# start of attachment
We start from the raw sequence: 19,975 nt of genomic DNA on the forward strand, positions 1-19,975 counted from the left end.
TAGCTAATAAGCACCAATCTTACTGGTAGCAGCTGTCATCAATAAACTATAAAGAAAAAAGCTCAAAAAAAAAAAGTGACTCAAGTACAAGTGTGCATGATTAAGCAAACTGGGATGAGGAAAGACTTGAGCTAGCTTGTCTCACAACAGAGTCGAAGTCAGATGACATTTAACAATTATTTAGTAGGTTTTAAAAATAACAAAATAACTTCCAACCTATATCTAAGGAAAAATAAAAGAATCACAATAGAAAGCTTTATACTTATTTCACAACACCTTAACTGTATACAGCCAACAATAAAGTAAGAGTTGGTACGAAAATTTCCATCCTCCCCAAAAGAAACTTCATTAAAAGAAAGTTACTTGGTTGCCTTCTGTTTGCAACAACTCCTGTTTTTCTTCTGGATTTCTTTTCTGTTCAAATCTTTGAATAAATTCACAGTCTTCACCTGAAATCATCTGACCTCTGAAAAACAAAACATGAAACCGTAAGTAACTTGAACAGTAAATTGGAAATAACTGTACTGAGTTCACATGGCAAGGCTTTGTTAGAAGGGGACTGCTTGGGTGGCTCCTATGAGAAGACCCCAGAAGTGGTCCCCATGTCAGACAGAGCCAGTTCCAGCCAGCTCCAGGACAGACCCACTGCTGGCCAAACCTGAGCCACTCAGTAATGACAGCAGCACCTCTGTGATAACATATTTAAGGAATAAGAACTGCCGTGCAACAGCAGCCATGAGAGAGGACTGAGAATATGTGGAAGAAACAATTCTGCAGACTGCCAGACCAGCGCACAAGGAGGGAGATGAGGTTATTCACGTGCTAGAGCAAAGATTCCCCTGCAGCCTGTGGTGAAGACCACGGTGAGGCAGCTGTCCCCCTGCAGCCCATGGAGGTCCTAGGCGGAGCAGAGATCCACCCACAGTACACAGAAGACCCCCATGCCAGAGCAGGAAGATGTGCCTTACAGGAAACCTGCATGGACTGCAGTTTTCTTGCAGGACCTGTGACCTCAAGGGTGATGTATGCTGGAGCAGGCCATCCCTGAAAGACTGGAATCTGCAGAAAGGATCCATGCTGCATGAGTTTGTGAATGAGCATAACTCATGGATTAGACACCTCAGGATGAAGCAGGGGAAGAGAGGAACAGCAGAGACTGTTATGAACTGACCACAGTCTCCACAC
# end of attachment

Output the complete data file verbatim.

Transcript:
We start from the raw sequence: 19,975 nt of genomic DNA on the forward strand, positions 1-19,975 counted from the left end.
TAGCTAATAAGCACCAATCTTACTGGTAGCAGCTGTCATCAATAAACTATAAAGAAAAAAGCTCAAAAAAAAAAAGTGACTCAAGTACAAGTGTGCATGATTAAGCAAACTGGGATGAGGAAAGACTTGAGCTAGCTTGTCTCACAACAGAGTCGAAGTCAGATGACATTTAACAATTATTTAGTAGGTTTTAAAAATAACAAAATAACTTCCAACCTATATCTAAGGAAAAATAAAAGAATCACAATAGAAAGCTTTATACTTATTTCACAACACCTTAACTGTATACAGCCAACAATAAAGTAAGAGTTGGTACGAAAATTTCCATCCTCCCCAAAAGAAACTTCATTAAAAGAAAGTTACTTGGTTGCCTTCTGTTTGCAACAACTCCTGTTTTTCTTCTGGATTTCTTTTCTGTTCAAATCTTTGAATAAATTCACAGTCTTCACCTGAAATCATCTGACCTCTGAAAAACAAAACATGAAACCGTAAGTAACTTGAACAGTAAATTGGAAATAACTGTACTGAGTTCACATGGCAAGGCTTTGTTAGAAGGGGACTGCTTGGGTGGCTCCTATGAGAAGACCCCAGAAGTGGTCCCCATGTCAGACAGAGCCAGTTCCAGCCAGCTCCAGGACAGACCCACTGCTGGCCAAACCTGAGCCACTCAGTAATGACAGCAGCACCTCTGTGATAACATATTTAAGGAATAAGAACTGCCGTGCAACAGCAGCCATGAGAGAGGACTGAGAATATGTGGAAGAAACAATTCTGCAGACTGCCAGACCAGCGCACAAGGAGGGAGATGAGGTTATTCACGTGCTAGAGCAAAGATTCCCCTGCAGCCTGTGGTGAAGACCACGGTGAGGCAGCTGTCCCCCTGCAGCCCATGGAGGTCCTAGGCGGAGCAGAGATCCACCCACAGTACACAGAAGACCCCCATGCCAGAGCAGGAAGATGTGCCTTACAGGAAACCTGCATGGACTGCAGTTTTCTTGCAGGACCTGTGACCTCAAGGGTGATGTATGCTGGAGCAGGCCATCCCTGAAAGACTGGAATCTGCAGAAAGGATCCATGCTGCATGAGTTTGTGAATGAGCATAACTCATGGATTAGACACCTCAGGATGAAGCAGGGGAAGAGAGGAACAGCAGAGACTGTTATGAACTGACCACAGTCTCCACAC